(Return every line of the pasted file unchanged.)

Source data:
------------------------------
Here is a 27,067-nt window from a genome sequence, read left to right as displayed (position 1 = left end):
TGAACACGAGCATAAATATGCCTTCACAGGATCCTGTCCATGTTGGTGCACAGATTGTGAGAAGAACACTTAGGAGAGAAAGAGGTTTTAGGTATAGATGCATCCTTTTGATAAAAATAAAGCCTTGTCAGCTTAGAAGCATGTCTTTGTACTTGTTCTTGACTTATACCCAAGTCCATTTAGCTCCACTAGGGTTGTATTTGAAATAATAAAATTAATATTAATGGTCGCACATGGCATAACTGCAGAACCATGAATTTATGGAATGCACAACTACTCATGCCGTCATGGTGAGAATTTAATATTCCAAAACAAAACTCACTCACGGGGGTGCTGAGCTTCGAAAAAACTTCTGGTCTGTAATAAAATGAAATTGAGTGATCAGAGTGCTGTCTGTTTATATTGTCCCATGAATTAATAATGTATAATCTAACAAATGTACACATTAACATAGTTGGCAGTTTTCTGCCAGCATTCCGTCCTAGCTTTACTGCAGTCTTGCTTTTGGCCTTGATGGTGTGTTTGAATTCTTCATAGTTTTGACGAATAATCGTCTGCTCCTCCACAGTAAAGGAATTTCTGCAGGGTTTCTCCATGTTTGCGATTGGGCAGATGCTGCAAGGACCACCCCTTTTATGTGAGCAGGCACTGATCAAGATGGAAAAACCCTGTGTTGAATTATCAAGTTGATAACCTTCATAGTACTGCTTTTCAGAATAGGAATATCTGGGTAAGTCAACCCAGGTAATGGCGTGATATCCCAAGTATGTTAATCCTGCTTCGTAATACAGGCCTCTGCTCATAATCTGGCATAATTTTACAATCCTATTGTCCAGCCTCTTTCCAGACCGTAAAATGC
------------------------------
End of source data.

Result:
Here is a 27,067-nt window from a genome sequence, read left to right as displayed (position 1 = left end):
TGAACACGAGCATAAATATGCCTTCACAGGATCCTGTCCATGTTGGTGCACAGATTGTGAGAAGAACACTTAGGAGAGAAAGAGGTTTTAGGTATAGATGCATCCTTTTGATAAAAATAAAGCCTTGTCAGCTTAGAAGCATGTCTTTGTACTTGTTCTTGACTTATACCCAAGTCCATTTAGCTCCACTAGGGTTGTATTTGAAATAATAAAATTAATATTAATGGTCGCACATGGCATAACTGCAGAACCATGAATTTATGGAATGCACAACTACTCATGCCGTCATGGTGAGAATTTAATATTCCAAAACAAAACTCACTCACGGGGGTGCTGAGCTTCGAAAAAACTTCTGGTCTGTAATAAAATGAAATTGAGTGATCAGAGTGCTGTCTGTTTATATTGTCCCATGAATTAATAATGTATAATCTAACAAATGTACACATTAACATAGTTGGCAGTTTTCTGCCAGCATTCCGTCCTAGCTTTACTGCAGTCTTGCTTTTGGCCTTGATGGTGTGTTTGAATTCTTCATAGTTTTGACGAATAATCGTCTGCTCCTCCACAGTAAAGGAATTTCTGCAGGGTTTCTCCATGTTTGCGATTGGGCAGATGCTGCAAGGACCACCCCTTTTATGTGAGCAGGCACTGATCAAGATGGAAAAACCCTGTGTTGAATTATCAAGTTGATAACCTTCATAGTACTGCTTTTCAGAATAGGAATATCTGGGTAAGTCAACCCAGGTAATGGCGTGATATCCCAAGTATGTTAATCCTGCTTCGTAATACAGGCCTCTGCTCATAATCTGGCATAATTTTACAATCCTATTGTCCAGCCTCTTTCCAGACCGTAAAATGC